All this adds up to give you a blistering quick tire. And as always there has to be a trade-off for that speed, in this case it’s more prone to punctures.
The tread is just 1.6mm thick and this I think is just too thin to prevent punctures. The grip is really good and gives you confidence in the high-speed corners. This is down to the 254TPI giving you a flexible tire.
Just like the Corsa speed this tire won’t last long and you’ll be lucky to see 400 miles (650 kilometres) out of these. So, saving them for your races or time trials is a must.
Sizes available are 25-622 (700x25c) and 28-622 (700x28c).
The tubeless version is the fastest tire Continental have produced so far. Continental stated the clincher version is an improvement on the GP40000 S2 with 12% lower rolling resistance, more grip and a 20% increase in puncture protection.
The tubeless version increases the puncture and rolling resistance again by 5%. All of this is achieved by using Continental’s Black Chili compound and Vectran Breaker technologies.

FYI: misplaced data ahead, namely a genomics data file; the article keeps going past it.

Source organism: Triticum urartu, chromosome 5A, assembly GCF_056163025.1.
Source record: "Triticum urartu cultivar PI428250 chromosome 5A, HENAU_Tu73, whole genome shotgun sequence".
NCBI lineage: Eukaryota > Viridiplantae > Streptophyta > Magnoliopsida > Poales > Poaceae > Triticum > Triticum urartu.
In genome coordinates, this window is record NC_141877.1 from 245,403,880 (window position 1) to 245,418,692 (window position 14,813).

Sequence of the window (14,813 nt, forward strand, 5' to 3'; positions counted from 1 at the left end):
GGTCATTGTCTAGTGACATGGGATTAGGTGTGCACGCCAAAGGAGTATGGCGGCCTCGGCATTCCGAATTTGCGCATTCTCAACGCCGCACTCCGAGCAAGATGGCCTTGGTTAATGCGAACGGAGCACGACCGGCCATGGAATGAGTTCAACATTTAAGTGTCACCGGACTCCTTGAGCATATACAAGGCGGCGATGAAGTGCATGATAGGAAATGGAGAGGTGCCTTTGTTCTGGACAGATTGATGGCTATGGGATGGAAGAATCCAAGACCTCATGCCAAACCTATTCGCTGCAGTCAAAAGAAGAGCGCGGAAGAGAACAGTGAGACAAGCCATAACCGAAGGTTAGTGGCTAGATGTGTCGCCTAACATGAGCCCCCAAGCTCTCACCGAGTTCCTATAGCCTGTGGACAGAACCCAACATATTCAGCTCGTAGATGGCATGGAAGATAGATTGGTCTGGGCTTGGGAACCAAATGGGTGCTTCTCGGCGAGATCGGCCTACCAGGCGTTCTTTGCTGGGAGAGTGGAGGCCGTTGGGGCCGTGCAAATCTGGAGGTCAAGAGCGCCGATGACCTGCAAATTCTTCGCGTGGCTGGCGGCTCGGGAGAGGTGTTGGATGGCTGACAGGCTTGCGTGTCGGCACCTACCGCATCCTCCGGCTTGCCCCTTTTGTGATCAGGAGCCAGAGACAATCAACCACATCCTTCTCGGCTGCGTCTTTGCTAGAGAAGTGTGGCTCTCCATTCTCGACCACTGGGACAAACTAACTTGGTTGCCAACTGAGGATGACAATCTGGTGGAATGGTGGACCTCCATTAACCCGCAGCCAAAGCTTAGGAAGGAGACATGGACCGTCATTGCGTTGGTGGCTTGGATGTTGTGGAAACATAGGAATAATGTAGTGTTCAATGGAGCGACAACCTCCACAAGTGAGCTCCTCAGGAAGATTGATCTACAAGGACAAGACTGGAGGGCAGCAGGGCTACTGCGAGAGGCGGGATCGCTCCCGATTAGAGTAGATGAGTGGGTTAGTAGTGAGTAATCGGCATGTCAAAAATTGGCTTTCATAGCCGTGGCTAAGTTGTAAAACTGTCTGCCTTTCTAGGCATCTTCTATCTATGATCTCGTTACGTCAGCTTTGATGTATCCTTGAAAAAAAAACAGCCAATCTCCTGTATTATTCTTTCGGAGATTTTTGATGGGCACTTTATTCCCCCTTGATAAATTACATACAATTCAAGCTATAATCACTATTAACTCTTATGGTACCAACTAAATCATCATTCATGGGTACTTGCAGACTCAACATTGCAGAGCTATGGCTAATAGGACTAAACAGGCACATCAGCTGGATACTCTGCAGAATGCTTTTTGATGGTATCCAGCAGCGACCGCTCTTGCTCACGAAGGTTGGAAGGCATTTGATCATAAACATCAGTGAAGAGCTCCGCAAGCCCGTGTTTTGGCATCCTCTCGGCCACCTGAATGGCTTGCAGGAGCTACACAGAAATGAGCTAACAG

The tubeless version utilises a shaped bead to create an airtight seal. The bead feels like it’s made out of a softer rubber, this may be to help with fitting the tire to the wheel.
The GP5000 is made up of three layers of 110TPI material which weigh in at 200g. The tread is 2.8mm thick meaning you’ll get about 2000 miles (3200 Kilometres) out of the tire before it’ll have to be changed.
sizes available are 25-622 (700x25c), 28-622 (700x28c) and 32-622 (700x32c).
The only tubed tire to make it into the best race tires list. As the name suggests this tire has been designed to save you those few precious seconds in a race or time trail event.
The construction has been designed around three layers of 180 TPI Aramid Beads. This combines lightness and strength while remaining flexible for high speed cornering.
The tread thickness is 2mm and Michelin used a new Race 2 compound. The Race 2 compound has been specifically designed to reduce rolling resistance giving you a faster tire.